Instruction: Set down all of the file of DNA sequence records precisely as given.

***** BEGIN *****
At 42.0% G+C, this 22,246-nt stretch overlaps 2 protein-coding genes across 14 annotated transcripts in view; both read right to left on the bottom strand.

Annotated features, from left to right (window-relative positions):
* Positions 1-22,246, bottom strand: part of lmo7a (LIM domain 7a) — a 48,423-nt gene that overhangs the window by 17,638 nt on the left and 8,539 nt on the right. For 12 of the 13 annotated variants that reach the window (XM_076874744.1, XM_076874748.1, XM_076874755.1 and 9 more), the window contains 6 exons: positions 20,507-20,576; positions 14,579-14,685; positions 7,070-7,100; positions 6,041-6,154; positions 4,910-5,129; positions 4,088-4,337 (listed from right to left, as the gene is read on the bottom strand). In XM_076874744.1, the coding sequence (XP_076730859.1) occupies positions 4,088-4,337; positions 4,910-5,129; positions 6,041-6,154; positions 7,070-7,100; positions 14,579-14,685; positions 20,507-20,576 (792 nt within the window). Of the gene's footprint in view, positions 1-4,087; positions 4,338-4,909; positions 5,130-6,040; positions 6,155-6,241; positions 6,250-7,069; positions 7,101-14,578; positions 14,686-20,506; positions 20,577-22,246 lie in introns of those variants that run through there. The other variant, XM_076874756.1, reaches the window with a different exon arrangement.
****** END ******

At 42.0% G+C, this 22,246-nt stretch overlaps 2 protein-coding genes across 14 annotated transcripts in view; both read right to left on the bottom strand.

Annotated features, from left to right (window-relative positions):
* Positions 1-22,246, bottom strand: part of lmo7a (LIM domain 7a) — a 48,423-nt gene that overhangs the window by 17,638 nt on the left and 8,539 nt on the right. For 12 of the 13 annotated variants that reach the window (XM_076874744.1, XM_076874748.1, XM_076874755.1 and 9 more), the window contains 6 exons: positions 20,507-20,576; positions 14,579-14,685; positions 7,070-7,100; positions 6,041-6,154; positions 4,910-5,129; positions 4,088-4,337 (listed from right to left, as the gene is read on the bottom strand). In XM_076874744.1, the coding sequence (XP_076730859.1) occupies positions 4,088-4,337; positions 4,910-5,129; positions 6,041-6,154; positions 7,070-7,100; positions 14,579-14,685; positions 20,507-20,576 (792 nt within the window). Of the gene's footprint in view, positions 1-4,087; positions 4,338-4,909; positions 5,130-6,040; positions 6,155-6,241; positions 6,250-7,069; positions 7,101-14,578; positions 14,686-20,506; positions 20,577-22,246 lie in introns of those variants that run through there. The other variant, XM_076874756.1, reaches the window with a different exon arrangement.